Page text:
Now, one can argue all they like that there isn’t a robust body of scientific literature to recommend this practice – and there isn’t, yet. But leaving rootballs intact creates textural discontinuities between the roots and the native soil, and poorly structured woody roots are not going to correct themselves. So why not embrace a practice that removes both the soil and root problems?
I like catchy memes as much as the next person. They’re easily memorized and passed on. But “Save the planet, plant a tree” has always bugged me for two reasons. First, and probably most importantly, this simplistic mantra absolves people of doing MORE to improve our environment. It’s a “one and done” approach: “Hey, I planted a tree today, so I’ve done my part.” That’s hardly a responsible way to live in a world where climate change is a reality, not a theory. Planting trees (and other woody plants) needs to become part of a personal ethic dedicated to improving our shared environment, and that includes reducing our carbon footprint in MANY ways.
Second, and more germane to this blog, is that most people don’t know how to plant trees (and that includes an awful lot of professionals who should know better). Planting trees properly requires an understanding of woody plant physiology and applied soil sciences. Otherwise, newly planted trees are likely to die due to one or more problems:
Poor plant species selection
Mature size too large for site.
Species not adapted to urbanized conditions. This includes insistence on using native species whether or not they tolerate environmental conditions far different from their natural habitat.
Poor/improper soil preparation
Working amendments into the soil before, during, or after planting. Your goal is to keep a texturally uniform soil environment.
Digging a hole before seeing what the roots look like. It’s like buying a pair of shoes without regard to their size.
Poor quality roots
Most roots found in containerized or B&B trees are flawed through poor production practices. If you are using bare root stock, you don’t have to worry about this problem.
Can’t see the roots? Well, that leads to the next problem.
Improper root preparation
No removal of burlap, clay, soilless media, or whatever else will isolate the roots from its future soil environment. Take it all off.
No correction of root flaws. Woody roots don’t miraculously grow the right direction when they are circling inward. They are woody; it’s like trying to straighten a bentwood chair.
Planting at the wrong time of year. It’s best to plant trees in the fall, when mild temperatures and adequate rainfall will support root establishment and not stress the crown.
Not digging the hole to mirror the root system, especially digging too deep.
Failing to place the root crown at grade (which means the top of the root crown should be visible at soil level). Look at forest trees if you are not familiar with what a root crown looks like.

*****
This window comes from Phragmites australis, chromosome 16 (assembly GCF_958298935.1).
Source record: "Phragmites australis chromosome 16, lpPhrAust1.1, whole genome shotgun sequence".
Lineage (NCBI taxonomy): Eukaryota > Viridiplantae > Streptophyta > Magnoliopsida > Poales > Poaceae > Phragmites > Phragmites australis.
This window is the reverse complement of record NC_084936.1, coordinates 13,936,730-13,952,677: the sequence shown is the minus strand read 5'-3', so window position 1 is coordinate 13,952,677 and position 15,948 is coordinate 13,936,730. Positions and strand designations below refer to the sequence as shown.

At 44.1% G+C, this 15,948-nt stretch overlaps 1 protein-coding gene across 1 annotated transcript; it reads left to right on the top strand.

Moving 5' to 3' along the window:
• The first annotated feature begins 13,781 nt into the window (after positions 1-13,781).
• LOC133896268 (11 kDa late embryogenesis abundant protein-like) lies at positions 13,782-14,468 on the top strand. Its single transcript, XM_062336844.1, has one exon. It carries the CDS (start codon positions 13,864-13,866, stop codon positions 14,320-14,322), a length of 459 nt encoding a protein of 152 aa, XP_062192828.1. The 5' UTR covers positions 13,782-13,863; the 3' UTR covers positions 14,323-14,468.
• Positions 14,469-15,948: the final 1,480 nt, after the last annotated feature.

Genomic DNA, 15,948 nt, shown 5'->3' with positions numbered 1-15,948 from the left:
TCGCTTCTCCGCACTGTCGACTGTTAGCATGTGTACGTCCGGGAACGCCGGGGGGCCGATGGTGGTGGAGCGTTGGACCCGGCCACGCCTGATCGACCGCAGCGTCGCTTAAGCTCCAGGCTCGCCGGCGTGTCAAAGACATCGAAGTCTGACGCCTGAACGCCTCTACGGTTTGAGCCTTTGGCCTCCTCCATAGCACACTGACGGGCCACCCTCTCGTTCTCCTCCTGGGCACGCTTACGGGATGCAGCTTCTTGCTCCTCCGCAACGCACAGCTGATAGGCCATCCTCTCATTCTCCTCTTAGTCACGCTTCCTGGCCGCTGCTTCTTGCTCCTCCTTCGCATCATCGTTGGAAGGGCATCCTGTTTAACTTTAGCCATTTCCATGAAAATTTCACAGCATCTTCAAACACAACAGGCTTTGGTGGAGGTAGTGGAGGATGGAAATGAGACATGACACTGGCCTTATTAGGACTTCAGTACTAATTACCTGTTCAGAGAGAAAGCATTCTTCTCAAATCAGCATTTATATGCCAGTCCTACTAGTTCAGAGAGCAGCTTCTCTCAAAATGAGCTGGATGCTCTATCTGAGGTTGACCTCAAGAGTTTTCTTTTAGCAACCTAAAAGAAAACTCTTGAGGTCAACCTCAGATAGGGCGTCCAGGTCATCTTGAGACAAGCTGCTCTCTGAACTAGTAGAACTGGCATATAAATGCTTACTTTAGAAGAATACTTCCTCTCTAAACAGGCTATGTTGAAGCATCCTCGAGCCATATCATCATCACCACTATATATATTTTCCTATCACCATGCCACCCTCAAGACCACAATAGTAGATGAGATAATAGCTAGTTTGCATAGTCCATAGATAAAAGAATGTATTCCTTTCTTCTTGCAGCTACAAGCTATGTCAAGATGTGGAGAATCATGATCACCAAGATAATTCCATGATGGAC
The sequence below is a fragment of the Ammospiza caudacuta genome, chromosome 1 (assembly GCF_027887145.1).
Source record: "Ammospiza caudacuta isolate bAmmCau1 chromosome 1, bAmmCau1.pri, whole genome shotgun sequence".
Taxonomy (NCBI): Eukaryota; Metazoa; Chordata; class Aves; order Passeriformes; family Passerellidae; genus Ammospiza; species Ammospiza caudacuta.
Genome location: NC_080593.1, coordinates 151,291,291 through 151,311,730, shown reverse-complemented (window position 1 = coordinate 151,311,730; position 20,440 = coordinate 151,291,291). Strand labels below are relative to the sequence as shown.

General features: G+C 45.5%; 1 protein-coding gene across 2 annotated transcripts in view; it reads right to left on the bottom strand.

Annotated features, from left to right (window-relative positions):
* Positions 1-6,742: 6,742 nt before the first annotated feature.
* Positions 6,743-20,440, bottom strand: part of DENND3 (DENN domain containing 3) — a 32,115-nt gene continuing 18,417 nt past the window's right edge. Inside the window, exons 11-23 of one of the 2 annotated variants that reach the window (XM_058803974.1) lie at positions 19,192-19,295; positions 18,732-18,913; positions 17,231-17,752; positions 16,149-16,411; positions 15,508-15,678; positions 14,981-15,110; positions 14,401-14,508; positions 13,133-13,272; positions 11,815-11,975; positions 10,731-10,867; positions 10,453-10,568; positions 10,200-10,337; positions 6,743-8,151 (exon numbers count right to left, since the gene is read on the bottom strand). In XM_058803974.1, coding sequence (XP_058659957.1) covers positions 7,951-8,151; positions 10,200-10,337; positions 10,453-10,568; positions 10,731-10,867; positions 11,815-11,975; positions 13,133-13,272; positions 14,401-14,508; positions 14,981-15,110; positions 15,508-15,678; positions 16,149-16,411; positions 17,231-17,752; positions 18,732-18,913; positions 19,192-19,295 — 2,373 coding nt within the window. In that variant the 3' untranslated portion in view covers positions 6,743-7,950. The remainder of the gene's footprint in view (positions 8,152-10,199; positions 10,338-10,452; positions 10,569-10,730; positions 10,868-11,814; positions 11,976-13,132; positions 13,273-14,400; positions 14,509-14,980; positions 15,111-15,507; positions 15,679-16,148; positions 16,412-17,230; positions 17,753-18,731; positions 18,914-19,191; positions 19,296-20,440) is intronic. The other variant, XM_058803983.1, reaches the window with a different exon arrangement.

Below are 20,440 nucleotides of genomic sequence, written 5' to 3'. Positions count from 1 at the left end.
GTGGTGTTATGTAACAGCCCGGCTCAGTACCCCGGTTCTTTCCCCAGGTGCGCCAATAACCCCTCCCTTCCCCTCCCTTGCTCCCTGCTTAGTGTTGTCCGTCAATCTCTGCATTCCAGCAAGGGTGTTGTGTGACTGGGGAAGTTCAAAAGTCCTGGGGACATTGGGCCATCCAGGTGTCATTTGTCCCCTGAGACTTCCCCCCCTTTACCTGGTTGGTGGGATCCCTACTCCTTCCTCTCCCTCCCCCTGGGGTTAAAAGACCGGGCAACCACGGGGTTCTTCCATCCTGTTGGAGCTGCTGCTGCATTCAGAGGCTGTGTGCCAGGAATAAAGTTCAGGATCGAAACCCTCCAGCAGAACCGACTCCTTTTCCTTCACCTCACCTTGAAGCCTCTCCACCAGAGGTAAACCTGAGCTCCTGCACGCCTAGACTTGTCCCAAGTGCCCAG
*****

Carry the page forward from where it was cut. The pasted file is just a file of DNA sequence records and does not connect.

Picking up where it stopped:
Stomping or pressing the soil around the roots. That just eliminates the air space in soil pores.
Adding “stuff” like transplant fertilizers, biostimulants, etc. They are not needed and you risk creating nutrient imbalances when you add “stuff.”
Poor aftercare and long-term management
Failing to add arborist wood chips as a mulch on top of the planting area. Regardless of where you live, natural woody material as a mulch is critical for root, soil, and mycorrhizal health.
Failing to irrigate throughout the establishment period and seasonally as needed. Trees will continue to grow above and below ground, and without a similar increase in irrigation the trees will suffer chronic drought stress during hot and dry summers.
Adding fertilizers of any sort without a soil test to guide additions. Trees recycle most of their nutrients; don’t add anything unless you have a documented reason for doing so.
That’s a lot to think about when you are planting a tree – but when you understand the science behind WHY these actions should be avoided, then you can devise a better plan for planting. And if it all seems to be too much, I have created a twelve-step planting plan that might be useful. Please feel free to share it widely!
Upon reading this post’s title, you may be inclined to stop right there. (That’s why I have an eye-catching photo to lure you in.) While logic may seem irrelevant to your enjoyment of gardening, I can guarantee that reading this blog post will challenge many seemingly logical assumptions you’ve heard or read about. Recognizing unsubstantiated assumptions and avoiding their pitfalls means you can make wise choices about how you care for your gardens and landscapes.
A few definitions are needed before we get started:
Correlation refers to variables whose changes mirror one another. For instance, the addition of nitrogen fertilizer to container plants is correlated to plant growth: as nitrogen levels increase so does plant growth. You can also have inverse correlation, where the variables move in opposite directions. An example is water availability in soil and planting density: the more plants you have in a specified area, the less water is in the soil.